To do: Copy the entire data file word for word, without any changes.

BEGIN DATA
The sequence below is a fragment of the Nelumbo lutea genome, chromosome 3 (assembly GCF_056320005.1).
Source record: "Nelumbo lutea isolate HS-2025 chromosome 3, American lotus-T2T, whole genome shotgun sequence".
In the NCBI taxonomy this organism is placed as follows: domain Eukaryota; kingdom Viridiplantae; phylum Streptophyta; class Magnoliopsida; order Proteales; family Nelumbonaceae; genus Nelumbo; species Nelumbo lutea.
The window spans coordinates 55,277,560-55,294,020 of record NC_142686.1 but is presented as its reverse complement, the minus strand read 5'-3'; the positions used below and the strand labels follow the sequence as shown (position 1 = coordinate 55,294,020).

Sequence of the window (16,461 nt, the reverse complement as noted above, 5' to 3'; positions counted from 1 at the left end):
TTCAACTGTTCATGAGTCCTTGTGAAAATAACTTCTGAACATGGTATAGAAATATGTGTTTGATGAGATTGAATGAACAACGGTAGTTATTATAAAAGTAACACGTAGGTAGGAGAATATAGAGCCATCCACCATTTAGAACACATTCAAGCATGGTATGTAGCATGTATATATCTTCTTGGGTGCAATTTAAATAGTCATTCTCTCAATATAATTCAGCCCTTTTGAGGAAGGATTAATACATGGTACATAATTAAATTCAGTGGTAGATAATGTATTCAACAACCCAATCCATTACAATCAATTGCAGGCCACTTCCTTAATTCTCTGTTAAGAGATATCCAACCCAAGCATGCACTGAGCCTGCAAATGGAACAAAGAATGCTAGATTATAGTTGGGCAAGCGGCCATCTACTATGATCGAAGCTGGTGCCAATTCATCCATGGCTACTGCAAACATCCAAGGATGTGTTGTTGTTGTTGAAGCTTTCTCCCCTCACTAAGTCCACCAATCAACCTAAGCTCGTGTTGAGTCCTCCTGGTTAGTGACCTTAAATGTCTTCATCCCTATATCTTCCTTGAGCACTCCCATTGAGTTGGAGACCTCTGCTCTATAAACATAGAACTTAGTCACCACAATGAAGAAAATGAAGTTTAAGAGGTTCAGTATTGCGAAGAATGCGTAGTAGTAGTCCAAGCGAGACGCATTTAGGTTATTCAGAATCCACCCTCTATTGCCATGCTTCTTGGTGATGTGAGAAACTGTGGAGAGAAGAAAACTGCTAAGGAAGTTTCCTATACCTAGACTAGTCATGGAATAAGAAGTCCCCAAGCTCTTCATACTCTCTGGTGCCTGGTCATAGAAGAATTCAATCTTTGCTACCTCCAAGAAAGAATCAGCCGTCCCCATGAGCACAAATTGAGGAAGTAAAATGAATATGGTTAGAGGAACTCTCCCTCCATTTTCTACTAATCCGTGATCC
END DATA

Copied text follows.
The sequence below is a fragment of the Nelumbo lutea genome, chromosome 3 (assembly GCF_056320005.1).
Source record: "Nelumbo lutea isolate HS-2025 chromosome 3, American lotus-T2T, whole genome shotgun sequence".
In the NCBI taxonomy this organism is placed as follows: domain Eukaryota; kingdom Viridiplantae; phylum Streptophyta; class Magnoliopsida; order Proteales; family Nelumbonaceae; genus Nelumbo; species Nelumbo lutea.
The window spans coordinates 55,277,560-55,294,020 of record NC_142686.1 but is presented as its reverse complement, the minus strand read 5'-3'; the positions used below and the strand labels follow the sequence as shown (position 1 = coordinate 55,294,020).

Sequence of the window (16,461 nt, the reverse complement as noted above, 5' to 3'; positions counted from 1 at the left end):
TTCAACTGTTCATGAGTCCTTGTGAAAATAACTTCTGAACATGGTATAGAAATATGTGTTTGATGAGATTGAATGAACAACGGTAGTTATTATAAAAGTAACACGTAGGTAGGAGAATATAGAGCCATCCACCATTTAGAACACATTCAAGCATGGTATGTAGCATGTATATATCTTCTTGGGTGCAATTTAAATAGTCATTCTCTCAATATAATTCAGCCCTTTTGAGGAAGGATTAATACATGGTACATAATTAAATTCAGTGGTAGATAATGTATTCAACAACCCAATCCATTACAATCAATTGCAGGCCACTTCCTTAATTCTCTGTTAAGAGATATCCAACCCAAGCATGCACTGAGCCTGCAAATGGAACAAAGAATGCTAGATTATAGTTGGGCAAGCGGCCATCTACTATGATCGAAGCTGGTGCCAATTCATCCATGGCTACTGCAAACATCCAAGGATGTGTTGTTGTTGTTGAAGCTTTCTCCCCTCACTAAGTCCACCAATCAACCTAAGCTCGTGTTGAGTCCTCCTGGTTAGTGACCTTAAATGTCTTCATCCCTATATCTTCCTTGAGCACTCCCATTGAGTTGGAGACCTCTGCTCTATAAACATAGAACTTAGTCACCACAATGAAGAAAATGAAGTTTAAGAGGTTCAGTATTGCGAAGAATGCGTAGTAGTAGTCCAAGCGAGACGCATTTAGGTTATTCAGAATCCACCCTCTATTGCCATGCTTCTTGGTGATGTGAGAAACTGTGGAGAGAAGAAAACTGCTAAGGAAGTTTCCTATACCTAGACTAGTCATGGAATAAGAAGTCCCCAAGCTCTTCATACTCTCTGGTGCCTGGTCATAGAAGAATTCAATCTTTGCTACCTCCAAGAAAGAATCAGCCGTCCCCATGAGCACAAATTGAGGAAGTAAAATGAATATGGTTAGAGGAACTCTCCCTCCATTTTCTACTAATCCGTGATCC